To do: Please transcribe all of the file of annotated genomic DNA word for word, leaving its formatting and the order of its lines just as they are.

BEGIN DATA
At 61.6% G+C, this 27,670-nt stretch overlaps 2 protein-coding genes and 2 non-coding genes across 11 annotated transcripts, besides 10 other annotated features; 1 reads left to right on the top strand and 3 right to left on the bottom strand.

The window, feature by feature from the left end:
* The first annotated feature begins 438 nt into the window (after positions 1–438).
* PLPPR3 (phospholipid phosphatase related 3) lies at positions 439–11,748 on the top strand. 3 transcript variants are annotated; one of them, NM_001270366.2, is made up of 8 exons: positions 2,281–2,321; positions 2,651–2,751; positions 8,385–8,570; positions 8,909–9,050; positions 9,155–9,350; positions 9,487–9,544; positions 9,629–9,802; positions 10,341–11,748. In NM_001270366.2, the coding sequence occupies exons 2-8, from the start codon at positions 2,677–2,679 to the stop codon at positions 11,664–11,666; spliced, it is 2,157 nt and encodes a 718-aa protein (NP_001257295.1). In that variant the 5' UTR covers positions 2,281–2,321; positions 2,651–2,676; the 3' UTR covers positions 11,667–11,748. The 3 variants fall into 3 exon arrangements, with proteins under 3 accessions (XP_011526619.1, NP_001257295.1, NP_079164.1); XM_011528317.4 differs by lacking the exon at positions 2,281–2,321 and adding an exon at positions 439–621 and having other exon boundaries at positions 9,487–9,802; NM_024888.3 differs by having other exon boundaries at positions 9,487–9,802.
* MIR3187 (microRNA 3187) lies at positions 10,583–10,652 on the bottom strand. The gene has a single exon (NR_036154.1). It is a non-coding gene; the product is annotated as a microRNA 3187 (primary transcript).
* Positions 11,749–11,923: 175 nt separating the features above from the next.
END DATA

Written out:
At 61.6% G+C, this 27,670-nt stretch overlaps 2 protein-coding genes and 2 non-coding genes across 11 annotated transcripts, besides 10 other annotated features; 1 reads left to right on the top strand and 3 right to left on the bottom strand.

The window, feature by feature from the left end:
* The first annotated feature begins 438 nt into the window (after positions 1–438).
* PLPPR3 (phospholipid phosphatase related 3) lies at positions 439–11,748 on the top strand. 3 transcript variants are annotated; one of them, NM_001270366.2, is made up of 8 exons: positions 2,281–2,321; positions 2,651–2,751; positions 8,385–8,570; positions 8,909–9,050; positions 9,155–9,350; positions 9,487–9,544; positions 9,629–9,802; positions 10,341–11,748. In NM_001270366.2, the coding sequence occupies exons 2-8, from the start codon at positions 2,677–2,679 to the stop codon at positions 11,664–11,666; spliced, it is 2,157 nt and encodes a 718-aa protein (NP_001257295.1). In that variant the 5' UTR covers positions 2,281–2,321; positions 2,651–2,676; the 3' UTR covers positions 11,667–11,748. The 3 variants fall into 3 exon arrangements, with proteins under 3 accessions (XP_011526619.1, NP_001257295.1, NP_079164.1); XM_011528317.4 differs by lacking the exon at positions 2,281–2,321 and adding an exon at positions 439–621 and having other exon boundaries at positions 9,487–9,802; NM_024888.3 differs by having other exon boundaries at positions 9,487–9,802.
* MIR3187 (microRNA 3187) lies at positions 10,583–10,652 on the bottom strand. The gene has a single exon (NR_036154.1). It is a non-coding gene; the product is annotated as a microRNA 3187 (primary transcript).
* Positions 11,749–11,923: 175 nt separating the features above from the next.